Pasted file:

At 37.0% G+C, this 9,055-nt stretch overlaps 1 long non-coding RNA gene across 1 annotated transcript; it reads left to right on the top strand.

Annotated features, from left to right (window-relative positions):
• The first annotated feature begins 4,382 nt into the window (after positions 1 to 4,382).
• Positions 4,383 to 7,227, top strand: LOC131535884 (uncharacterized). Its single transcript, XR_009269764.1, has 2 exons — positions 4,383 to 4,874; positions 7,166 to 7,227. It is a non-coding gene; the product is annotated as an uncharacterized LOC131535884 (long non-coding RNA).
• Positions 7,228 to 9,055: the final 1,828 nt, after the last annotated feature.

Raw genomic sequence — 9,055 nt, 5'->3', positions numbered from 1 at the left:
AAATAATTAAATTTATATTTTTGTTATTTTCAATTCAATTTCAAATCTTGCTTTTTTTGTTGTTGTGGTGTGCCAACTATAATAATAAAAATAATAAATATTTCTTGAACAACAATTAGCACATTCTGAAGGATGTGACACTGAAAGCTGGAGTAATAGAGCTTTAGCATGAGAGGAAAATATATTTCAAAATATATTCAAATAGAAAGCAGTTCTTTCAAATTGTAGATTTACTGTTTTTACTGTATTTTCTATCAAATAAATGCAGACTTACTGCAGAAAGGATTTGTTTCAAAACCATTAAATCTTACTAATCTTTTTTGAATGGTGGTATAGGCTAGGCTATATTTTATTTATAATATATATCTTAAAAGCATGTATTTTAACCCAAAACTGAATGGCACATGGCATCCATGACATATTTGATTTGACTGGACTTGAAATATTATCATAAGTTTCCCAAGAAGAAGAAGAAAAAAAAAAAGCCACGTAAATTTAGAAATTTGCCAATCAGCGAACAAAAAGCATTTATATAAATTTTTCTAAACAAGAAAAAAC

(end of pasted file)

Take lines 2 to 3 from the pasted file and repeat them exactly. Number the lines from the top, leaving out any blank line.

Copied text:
Annotated features, from left to right (window-relative positions):
• The first annotated feature begins 4,382 nt into the window (after positions 1 to 4,382).